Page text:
The Mercury News

Citing the demands of a changing health industry, Washington Hospital and UC San Francisco have entered a partnership aimed at expanding services to patients and medical students. The board of directors of the Washington Township Health Care District unanimously approved the “strategic relationship” on Wednesday night, saying it would create a regional health care network that enhances local specialty services and aids the transfer of patients to and from UCSF Medical Center.

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Study: Two area hospitals fare better than average on certain procedures
Sacramento Business Journal

A new state report showed mixed results for California hospitals on the quality of care they provide to patients who received 12 different treatments. Released this week by the Office of Statewide Health Planning and Development, the report compares 2011 mortality rates for various procedures and conditions. It’s part of a larger effort to make health care more transparent and accountable in California.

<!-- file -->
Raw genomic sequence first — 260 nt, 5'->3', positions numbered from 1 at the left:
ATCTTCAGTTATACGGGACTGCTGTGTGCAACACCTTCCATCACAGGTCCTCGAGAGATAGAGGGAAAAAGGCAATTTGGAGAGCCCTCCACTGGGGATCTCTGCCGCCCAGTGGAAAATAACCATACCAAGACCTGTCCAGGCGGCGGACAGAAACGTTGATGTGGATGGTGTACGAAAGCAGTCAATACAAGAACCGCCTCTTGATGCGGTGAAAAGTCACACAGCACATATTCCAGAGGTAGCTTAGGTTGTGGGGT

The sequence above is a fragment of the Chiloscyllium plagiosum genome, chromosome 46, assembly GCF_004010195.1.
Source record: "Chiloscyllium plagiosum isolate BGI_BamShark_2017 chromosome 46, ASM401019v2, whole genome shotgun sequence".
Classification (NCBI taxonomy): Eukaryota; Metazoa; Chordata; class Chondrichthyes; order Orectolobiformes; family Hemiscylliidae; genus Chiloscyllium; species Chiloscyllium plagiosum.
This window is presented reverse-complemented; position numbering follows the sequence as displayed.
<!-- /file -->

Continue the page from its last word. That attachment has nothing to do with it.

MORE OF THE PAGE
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Washington Hospital has “strategic relationship,” but no merger, with UC San Francisco
San Francisco Business Times

Washington Hospital Healthcare System’s board of directors yesterday voted to approve a strategic relationship with UC San Francisco, according to officials at the Fremont health care system. The move is part of a wider scramble in the Bay Area, Northern California, the Golden State and beyond to link hospitals, clinics, doctors and other far-flung parts of the health care world into more integrated systems to prepare for health reform and the coming onset of aging baby boomers and other challenging demographic trends.